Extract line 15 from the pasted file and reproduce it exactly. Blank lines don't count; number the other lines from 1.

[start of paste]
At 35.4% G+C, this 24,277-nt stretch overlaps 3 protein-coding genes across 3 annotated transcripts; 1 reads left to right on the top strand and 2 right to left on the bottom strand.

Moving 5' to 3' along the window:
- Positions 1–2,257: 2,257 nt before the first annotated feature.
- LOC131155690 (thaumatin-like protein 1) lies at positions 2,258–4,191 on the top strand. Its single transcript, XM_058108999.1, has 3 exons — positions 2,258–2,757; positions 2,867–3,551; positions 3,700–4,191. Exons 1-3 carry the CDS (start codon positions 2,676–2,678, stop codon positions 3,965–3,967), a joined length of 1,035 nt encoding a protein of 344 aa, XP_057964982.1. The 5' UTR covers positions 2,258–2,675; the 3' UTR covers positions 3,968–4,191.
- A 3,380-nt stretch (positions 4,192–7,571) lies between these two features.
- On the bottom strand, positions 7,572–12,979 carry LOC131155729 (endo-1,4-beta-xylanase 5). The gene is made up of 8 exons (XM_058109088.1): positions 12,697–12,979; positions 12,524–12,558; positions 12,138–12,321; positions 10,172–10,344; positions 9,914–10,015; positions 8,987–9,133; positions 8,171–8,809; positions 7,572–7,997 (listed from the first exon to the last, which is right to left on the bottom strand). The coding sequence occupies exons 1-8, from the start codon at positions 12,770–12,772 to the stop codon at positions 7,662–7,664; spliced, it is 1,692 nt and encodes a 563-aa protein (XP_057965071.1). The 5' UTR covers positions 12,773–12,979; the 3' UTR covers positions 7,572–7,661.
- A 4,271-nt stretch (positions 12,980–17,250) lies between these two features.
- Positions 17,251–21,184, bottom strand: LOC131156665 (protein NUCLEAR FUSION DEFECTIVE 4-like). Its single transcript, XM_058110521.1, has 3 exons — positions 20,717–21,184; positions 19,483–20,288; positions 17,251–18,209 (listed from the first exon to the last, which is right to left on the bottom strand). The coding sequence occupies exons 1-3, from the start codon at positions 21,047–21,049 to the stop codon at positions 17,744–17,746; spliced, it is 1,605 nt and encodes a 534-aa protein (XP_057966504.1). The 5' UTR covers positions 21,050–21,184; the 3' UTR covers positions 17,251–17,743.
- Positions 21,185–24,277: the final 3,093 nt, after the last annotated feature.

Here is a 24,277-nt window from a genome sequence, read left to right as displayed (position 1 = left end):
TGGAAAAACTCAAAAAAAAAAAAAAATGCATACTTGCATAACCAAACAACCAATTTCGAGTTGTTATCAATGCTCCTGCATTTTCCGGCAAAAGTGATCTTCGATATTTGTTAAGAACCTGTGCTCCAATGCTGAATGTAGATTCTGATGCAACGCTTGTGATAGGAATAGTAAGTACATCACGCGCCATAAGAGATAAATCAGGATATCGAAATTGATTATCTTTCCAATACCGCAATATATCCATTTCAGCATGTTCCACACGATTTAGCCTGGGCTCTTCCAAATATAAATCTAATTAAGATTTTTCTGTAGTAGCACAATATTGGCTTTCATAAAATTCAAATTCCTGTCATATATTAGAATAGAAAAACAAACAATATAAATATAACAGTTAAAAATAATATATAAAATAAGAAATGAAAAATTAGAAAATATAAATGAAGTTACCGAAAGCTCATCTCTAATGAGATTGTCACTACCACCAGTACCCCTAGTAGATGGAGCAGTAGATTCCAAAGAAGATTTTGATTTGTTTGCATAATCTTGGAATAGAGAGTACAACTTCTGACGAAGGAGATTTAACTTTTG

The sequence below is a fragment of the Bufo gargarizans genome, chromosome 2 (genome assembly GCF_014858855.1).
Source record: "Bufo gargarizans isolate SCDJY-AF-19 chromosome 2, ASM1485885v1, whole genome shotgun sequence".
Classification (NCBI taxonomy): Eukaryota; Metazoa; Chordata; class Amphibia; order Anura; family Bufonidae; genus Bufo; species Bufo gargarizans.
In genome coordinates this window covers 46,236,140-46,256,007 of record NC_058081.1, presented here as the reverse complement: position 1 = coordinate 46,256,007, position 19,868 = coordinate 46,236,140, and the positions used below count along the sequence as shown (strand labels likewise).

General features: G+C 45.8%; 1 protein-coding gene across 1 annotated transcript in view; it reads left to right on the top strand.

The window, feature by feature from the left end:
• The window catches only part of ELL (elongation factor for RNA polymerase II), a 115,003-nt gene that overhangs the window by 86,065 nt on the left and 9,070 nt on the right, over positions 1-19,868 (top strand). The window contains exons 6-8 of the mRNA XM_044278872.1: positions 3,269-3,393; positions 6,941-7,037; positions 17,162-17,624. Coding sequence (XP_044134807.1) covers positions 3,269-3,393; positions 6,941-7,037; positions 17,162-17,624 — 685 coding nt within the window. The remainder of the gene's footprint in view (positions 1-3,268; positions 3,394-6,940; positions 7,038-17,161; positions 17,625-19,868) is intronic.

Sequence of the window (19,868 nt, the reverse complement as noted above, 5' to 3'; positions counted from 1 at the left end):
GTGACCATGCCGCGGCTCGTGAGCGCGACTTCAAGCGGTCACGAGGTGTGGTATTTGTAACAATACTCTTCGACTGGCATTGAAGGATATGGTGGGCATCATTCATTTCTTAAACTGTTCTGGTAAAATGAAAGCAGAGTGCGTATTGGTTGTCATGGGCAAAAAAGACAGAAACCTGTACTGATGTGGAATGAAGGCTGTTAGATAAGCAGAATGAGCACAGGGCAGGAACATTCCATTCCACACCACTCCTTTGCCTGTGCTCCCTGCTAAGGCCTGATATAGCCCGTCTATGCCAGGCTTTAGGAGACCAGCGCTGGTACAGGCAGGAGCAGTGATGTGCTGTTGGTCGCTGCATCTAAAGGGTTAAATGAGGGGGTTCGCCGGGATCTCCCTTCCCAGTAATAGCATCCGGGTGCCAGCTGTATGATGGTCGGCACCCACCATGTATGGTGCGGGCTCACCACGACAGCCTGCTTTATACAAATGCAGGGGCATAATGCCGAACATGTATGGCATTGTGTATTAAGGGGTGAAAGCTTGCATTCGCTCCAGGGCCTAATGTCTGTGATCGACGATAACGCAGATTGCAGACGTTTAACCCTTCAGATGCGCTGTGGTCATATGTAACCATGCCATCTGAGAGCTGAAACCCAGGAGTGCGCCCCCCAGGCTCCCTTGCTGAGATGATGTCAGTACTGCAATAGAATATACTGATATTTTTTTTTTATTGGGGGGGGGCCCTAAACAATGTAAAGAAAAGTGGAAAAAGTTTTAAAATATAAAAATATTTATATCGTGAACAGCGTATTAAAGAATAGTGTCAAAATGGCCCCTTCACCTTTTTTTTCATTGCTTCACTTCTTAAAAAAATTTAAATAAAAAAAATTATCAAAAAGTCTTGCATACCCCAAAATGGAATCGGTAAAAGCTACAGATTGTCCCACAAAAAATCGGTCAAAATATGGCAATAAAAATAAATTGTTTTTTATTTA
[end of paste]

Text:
In genome coordinates this window covers 46,236,140-46,256,007 of record NC_058081.1, presented here as the reverse complement: position 1 = coordinate 46,256,007, position 19,868 = coordinate 46,236,140, and the positions used below count along the sequence as shown (strand labels likewise).